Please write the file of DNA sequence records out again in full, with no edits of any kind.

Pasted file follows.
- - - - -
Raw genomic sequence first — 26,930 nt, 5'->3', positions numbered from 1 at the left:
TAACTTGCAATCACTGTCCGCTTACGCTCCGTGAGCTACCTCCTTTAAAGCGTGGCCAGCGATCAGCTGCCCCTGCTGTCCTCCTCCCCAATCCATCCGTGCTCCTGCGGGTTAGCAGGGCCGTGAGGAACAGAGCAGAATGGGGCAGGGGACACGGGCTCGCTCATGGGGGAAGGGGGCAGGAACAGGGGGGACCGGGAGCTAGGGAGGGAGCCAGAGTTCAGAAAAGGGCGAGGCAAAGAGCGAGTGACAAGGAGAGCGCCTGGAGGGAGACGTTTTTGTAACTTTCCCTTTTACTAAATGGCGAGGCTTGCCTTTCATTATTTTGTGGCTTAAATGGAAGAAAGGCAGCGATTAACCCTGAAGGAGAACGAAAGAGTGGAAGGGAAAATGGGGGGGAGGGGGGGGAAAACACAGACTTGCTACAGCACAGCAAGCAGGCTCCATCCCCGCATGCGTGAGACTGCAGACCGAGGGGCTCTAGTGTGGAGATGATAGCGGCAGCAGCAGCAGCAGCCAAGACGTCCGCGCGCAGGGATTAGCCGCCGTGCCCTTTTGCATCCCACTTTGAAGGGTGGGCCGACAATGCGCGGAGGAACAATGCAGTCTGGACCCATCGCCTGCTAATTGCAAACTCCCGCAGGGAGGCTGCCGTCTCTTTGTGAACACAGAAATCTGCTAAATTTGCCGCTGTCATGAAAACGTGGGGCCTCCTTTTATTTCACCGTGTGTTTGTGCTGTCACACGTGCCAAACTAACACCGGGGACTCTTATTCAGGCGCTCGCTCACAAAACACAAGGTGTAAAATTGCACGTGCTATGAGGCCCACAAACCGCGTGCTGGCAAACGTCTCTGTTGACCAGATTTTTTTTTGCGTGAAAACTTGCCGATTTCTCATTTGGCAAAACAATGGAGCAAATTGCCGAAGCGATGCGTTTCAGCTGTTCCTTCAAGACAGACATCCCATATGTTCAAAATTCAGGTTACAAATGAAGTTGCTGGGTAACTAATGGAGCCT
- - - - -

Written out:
Raw genomic sequence first — 26,930 nt, 5'->3', positions numbered from 1 at the left:
TAACTTGCAATCACTGTCCGCTTACGCTCCGTGAGCTACCTCCTTTAAAGCGTGGCCAGCGATCAGCTGCCCCTGCTGTCCTCCTCCCCAATCCATCCGTGCTCCTGCGGGTTAGCAGGGCCGTGAGGAACAGAGCAGAATGGGGCAGGGGACACGGGCTCGCTCATGGGGGAAGGGGGCAGGAACAGGGGGGACCGGGAGCTAGGGAGGGAGCCAGAGTTCAGAAAAGGGCGAGGCAAAGAGCGAGTGACAAGGAGAGCGCCTGGAGGGAGACGTTTTTGTAACTTTCCCTTTTACTAAATGGCGAGGCTTGCCTTTCATTATTTTGTGGCTTAAATGGAAGAAAGGCAGCGATTAACCCTGAAGGAGAACGAAAGAGTGGAAGGGAAAATGGGGGGGAGGGGGGGGAAAACACAGACTTGCTACAGCACAGCAAGCAGGCTCCATCCCCGCATGCGTGAGACTGCAGACCGAGGGGCTCTAGTGTGGAGATGATAGCGGCAGCAGCAGCAGCAGCCAAGACGTCCGCGCGCAGGGATTAGCCGCCGTGCCCTTTTGCATCCCACTTTGAAGGGTGGGCCGACAATGCGCGGAGGAACAATGCAGTCTGGACCCATCGCCTGCTAATTGCAAACTCCCGCAGGGAGGCTGCCGTCTCTTTGTGAACACAGAAATCTGCTAAATTTGCCGCTGTCATGAAAACGTGGGGCCTCCTTTTATTTCACCGTGTGTTTGTGCTGTCACACGTGCCAAACTAACACCGGGGACTCTTATTCAGGCGCTCGCTCACAAAACACAAGGTGTAAAATTGCACGTGCTATGAGGCCCACAAACCGCGTGCTGGCAAACGTCTCTGTTGACCAGATTTTTTTTTGCGTGAAAACTTGCCGATTTCTCATTTGGCAAAACAATGGAGCAAATTGCCGAAGCGATGCGTTTCAGCTGTTCCTTCAAGACAGACATCCCATATGTTCAAAATTCAGGTTACAAATGAAGTTGCTGGGTAACTAATGGAGCCT